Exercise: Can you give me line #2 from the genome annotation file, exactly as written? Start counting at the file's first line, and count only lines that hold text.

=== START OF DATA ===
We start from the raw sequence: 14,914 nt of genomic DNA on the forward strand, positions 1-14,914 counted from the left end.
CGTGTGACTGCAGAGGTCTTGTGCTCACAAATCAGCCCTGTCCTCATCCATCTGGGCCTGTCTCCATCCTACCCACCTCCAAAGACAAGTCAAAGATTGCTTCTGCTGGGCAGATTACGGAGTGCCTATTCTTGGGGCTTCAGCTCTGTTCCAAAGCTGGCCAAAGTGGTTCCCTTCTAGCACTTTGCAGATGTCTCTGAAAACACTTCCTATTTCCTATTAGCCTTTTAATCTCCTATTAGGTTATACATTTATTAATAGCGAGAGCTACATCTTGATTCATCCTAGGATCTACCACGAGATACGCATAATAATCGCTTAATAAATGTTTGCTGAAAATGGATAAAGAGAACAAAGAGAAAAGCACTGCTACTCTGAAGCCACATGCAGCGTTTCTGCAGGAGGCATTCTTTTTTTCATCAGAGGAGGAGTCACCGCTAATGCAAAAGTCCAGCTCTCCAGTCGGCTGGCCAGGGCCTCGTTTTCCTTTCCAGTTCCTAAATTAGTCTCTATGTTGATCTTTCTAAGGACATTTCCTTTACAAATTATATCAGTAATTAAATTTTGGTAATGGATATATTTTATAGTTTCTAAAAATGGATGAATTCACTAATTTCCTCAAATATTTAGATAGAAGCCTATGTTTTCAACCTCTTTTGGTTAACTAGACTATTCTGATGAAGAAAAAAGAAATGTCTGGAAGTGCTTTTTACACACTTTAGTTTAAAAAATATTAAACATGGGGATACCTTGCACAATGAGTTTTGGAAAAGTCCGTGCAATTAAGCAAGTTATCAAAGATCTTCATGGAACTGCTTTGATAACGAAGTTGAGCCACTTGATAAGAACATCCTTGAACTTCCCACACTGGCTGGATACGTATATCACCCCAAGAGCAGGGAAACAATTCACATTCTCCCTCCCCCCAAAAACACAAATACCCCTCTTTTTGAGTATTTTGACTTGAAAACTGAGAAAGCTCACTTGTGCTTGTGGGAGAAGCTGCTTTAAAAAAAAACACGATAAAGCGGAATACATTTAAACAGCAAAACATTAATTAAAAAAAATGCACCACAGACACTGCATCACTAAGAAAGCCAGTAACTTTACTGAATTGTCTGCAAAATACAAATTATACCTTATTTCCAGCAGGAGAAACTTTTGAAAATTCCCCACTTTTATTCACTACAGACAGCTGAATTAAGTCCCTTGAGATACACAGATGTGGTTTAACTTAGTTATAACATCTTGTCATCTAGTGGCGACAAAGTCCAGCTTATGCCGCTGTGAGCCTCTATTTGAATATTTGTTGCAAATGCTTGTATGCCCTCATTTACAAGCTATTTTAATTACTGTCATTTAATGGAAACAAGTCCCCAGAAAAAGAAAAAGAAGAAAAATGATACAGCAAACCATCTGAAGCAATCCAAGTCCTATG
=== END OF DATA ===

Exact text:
CGTGTGACTGCAGAGGTCTTGTGCTCACAAATCAGCCCTGTCCTCATCCATCTGGGCCTGTCTCCATCCTACCCACCTCCAAAGACAAGTCAAAGATTGCTTCTGCTGGGCAGATTACGGAGTGCCTATTCTTGGGGCTTCAGCTCTGTTCCAAAGCTGGCCAAAGTGGTTCCCTTCTAGCACTTTGCAGATGTCTCTGAAAACACTTCCTATTTCCTATTAGCCTTTTAATCTCCTATTAGGTTATACATTTATTAATAGCGAGAGCTACATCTTGATTCATCCTAGGATCTACCACGAGATACGCATAATAATCGCTTAATAAATGTTTGCTGAAAATGGATAAAGAGAACAAAGAGAAAAGCACTGCTACTCTGAAGCCACATGCAGCGTTTCTGCAGGAGGCATTCTTTTTTTCATCAGAGGAGGAGTCACCGCTAATGCAAAAGTCCAGCTCTCCAGTCGGCTGGCCAGGGCCTCGTTTTCCTTTCCAGTTCCTAAATTAGTCTCTATGTTGATCTTTCTAAGGACATTTCCTTTACAAATTATATCAGTAATTAAATTTTGGTAATGGATATATTTTATAGTTTCTAAAAATGGATGAATTCACTAATTTCCTCAAATATTTAGATAGAAGCCTATGTTTTCAACCTCTTTTGGTTAACTAGACTATTCTGATGAAGAAAAAAGAAATGTCTGGAAGTGCTTTTTACACACTTTAGTTTAAAAAATATTAAACATGGGGATACCTTGCACAATGAGTTTTGGAAAAGTCCGTGCAATTAAGCAAGTTATCAAAGATCTTCATGGAACTGCTTTGATAACGAAGTTGAGCCACTTGATAAGAACATCCTTGAACTTCCCACACTGGCTGGATACGTATATCACCCCAAGAGCAGGGAAACAATTCACATTCTCCCTCCCCCCAAAAACACAAATACCCCTCTTTTTGAGTATTTTGACTTGAAAACTGAGAAAGCTCACTTGTGCTTGTGGGAGAAGCTGCTTTAAAAAAAAACACGATAAAGCGGAATACATTTAAACAGCAAAACATTAATTAAAAAAAATGCACCACAGACACTGCATCACTAAGAAAGCCAGTAACTTTACTGAATTGTCTGCAAAATACAAATTATACCTTATTTCCAGCAGGAGAAACTTTTGAAAATTCCCCACTTTTATTCACTACAGACAGCTGAATTAAGTCCCTTGAGATACACAGATGTGGTTTAACTTAGTTATAACATCTTGTCATCTAGTGGCGACAAAGTCCAGCTTATGCCGCTGTGAGCCTCTATTTGAATATTTGTTGCAAATGCTTGTATGCCCTCATTTACAAGCTATTTTAATTACTGTCATTTAATGGAAACAAGTCCCCAGAAAAAGAAAAAGAAGAAAAATGATACAGCAAACCATCTGAAGCAATCCAAGTCCTATG